You can gaze with clear eyes at Election Day--which is just around the corner on Nov. 3--and wonder: Why has this process, for voters, essentially remained the same for decades?

Between self-driving cars and the Internet of Things, the fruits of innovation seem to be everywhere--except voting booths. But all of that could be changing. IDEO, the renowned global design firm, has been working with Los Angeles County--the most populous county in the U.S.--on a new touch-screen ballot box. The idea is that improving the ballot box can potentially solve a big problem: Why did only 36 percent of registered voters in 2014 actually vote?

As it turns out, IDEO isn't the only creative entity with skin in the voting game. Startups and innovators of many stripes are providing myriad Election Day solutions to consumers and businesses, in categories like fundraising, voting logistics, and the political system itself. Here are seven of them:

1. Agora.

What if you could use the web and conferencing technology to create the virtual equivalent of a town hall with a candidate or elected official? That's what Agora does. These are not mere chatrooms where trolls can anonymously vent their spleens. Agora's algorithm runs a rigorous 10-point check using public data to verify users' identities--so you can't fake your identity or be anonymous in the town hall.

The five-employee startup was spawned at Harvard's i-lab and is in the process of raising capital. It has launched in Los Angeles, Roanoke, and Boston outskirts Cambridge and Somerville. Here's founder Elsa Sze giving a short talk about her path to launching the company:  

 

2. BallotReady. 

To solve the problem of low voter turnout, IDEO, as we noted above, is focusing on the ballot box. BallotReady believes a lack of reliable information about candidates--especially in local elections--is also part of the problem. BallotReady hopes its product--a web-based resource providing voters with reliable candidate info--is part of the solution. 

"Type in your ZIP code and it promises instant information on every candidate on the ballot in the area, including voting records, endorsing organizations and news articles. All the data is linked to the original source," notes Sujatha Shenoy on Quartz.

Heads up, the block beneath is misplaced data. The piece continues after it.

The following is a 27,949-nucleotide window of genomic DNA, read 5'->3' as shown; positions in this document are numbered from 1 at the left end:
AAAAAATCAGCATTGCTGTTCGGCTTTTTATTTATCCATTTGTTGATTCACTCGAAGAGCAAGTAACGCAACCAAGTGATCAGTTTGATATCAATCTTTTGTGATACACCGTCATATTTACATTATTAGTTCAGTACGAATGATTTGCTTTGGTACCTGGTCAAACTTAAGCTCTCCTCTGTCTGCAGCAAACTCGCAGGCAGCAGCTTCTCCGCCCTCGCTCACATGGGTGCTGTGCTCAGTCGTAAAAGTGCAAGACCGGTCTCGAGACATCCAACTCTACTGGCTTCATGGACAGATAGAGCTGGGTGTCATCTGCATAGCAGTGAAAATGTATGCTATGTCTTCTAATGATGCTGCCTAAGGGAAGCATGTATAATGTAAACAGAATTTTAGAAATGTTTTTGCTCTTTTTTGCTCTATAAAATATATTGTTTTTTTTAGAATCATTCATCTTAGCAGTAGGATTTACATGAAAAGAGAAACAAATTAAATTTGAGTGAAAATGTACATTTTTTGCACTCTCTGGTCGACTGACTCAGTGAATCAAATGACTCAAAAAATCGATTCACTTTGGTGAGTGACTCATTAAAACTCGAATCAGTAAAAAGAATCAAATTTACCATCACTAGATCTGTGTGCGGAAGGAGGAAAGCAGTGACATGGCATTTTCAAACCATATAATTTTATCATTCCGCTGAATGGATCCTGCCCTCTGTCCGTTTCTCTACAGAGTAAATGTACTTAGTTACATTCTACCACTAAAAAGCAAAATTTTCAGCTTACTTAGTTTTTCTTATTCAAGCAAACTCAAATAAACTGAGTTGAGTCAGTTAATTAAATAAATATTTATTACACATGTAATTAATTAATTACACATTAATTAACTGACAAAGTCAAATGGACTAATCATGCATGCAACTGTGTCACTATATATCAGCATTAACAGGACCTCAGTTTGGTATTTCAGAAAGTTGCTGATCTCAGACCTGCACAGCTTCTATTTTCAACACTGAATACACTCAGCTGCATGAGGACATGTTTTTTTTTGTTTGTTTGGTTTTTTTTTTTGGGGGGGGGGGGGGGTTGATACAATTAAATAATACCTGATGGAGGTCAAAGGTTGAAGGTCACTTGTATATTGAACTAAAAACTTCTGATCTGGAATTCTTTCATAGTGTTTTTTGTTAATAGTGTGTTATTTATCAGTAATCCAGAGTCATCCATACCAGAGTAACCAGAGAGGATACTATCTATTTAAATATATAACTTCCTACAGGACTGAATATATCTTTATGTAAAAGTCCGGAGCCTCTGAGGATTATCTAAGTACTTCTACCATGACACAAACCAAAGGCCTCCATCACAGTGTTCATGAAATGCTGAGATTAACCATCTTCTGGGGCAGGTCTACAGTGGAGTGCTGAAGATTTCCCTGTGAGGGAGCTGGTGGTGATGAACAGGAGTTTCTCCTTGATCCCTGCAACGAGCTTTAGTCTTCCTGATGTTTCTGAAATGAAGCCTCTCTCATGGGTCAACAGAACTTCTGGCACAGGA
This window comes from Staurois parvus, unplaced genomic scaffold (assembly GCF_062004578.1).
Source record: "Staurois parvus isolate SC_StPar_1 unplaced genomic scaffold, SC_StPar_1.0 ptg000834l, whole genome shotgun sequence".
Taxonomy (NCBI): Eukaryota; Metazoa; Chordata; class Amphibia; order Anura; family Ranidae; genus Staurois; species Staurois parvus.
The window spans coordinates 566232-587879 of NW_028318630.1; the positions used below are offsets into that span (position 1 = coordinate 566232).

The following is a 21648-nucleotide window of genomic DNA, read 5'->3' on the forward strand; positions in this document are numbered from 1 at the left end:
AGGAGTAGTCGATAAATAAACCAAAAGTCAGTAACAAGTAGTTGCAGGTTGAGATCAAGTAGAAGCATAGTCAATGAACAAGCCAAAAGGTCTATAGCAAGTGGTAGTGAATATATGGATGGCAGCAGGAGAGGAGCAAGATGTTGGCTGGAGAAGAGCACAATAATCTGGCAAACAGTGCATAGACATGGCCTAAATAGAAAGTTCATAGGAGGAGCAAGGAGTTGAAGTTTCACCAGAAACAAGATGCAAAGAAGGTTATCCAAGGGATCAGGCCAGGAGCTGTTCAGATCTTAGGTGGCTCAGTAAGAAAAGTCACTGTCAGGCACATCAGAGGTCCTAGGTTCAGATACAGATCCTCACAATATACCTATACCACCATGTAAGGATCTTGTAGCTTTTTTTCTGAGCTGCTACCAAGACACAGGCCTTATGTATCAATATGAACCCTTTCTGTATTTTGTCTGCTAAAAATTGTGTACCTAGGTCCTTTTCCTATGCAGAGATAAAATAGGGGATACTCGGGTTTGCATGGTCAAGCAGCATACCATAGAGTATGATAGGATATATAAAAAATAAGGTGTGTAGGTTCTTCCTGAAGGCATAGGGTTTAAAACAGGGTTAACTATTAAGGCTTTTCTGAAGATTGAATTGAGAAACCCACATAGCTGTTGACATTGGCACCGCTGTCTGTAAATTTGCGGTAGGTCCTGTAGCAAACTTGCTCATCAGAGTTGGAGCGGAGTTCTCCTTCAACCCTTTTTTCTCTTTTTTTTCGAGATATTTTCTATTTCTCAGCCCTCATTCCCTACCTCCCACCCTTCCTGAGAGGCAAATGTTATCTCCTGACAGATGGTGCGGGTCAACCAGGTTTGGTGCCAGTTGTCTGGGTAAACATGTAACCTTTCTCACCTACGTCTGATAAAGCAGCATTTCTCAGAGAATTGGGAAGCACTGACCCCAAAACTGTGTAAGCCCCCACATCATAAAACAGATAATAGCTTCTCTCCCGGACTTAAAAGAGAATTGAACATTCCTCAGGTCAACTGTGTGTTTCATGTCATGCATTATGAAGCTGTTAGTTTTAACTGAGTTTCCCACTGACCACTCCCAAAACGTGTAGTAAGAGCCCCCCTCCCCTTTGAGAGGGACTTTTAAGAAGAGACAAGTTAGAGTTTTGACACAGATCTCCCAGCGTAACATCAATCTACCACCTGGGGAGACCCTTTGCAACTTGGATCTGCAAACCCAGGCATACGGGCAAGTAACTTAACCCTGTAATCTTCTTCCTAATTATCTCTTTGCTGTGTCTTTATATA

This year, voters in Kentucky, Virginia, and Indianapolis will try out the service. The goal of co-founders Aviva Rosman and Alex Niemczewski is to launch nationwide before the 2016 elections. And as Jim Dallke reports on ChicagoInno, BallotReady has landed David Axelrod (Obama's chief campaign strategist) for its advisory board. What's more, BallotReady recently announced a partnership with Microsoft to include the startup's data in election searches on Bing. 

So far, Niemczewski tells Inc., BallotReady has raised $125,000 in non-dilutive funding from places including the National Science Foundation, The University of Chicago Institute of Politics, The Knight Foundation, and Chicago Harris Center for Policy Entrepreneurship.

3. NationBuilder.

This 125-employee company helps political campaigns build websites, process donations, market via email to their donor databases, and sort through all of their donors and constituents. Nationbuilder uses a straightforward pricing model: Plans starts at $29 a month for campaigns or organizations with the smallest (5,000 people or fewer) databases.

The company has raised more than $34 million in venture capital. Its backers include Omidyar Network and Andreessen Horowitz. Omidyar partner Todor Tashev and Andreessen Horowitz co-founder Ben Horowitz sit on the board, as does Napster co-founder Sean Parker. 

Customers include the Republican Party of Florida, the New Jersey Democratic State Committee, and the City of Boston, Airbnb, Amnesty International, and the United Way. Hillary Clinton also used NationBuilder to market her book, Hard Choices.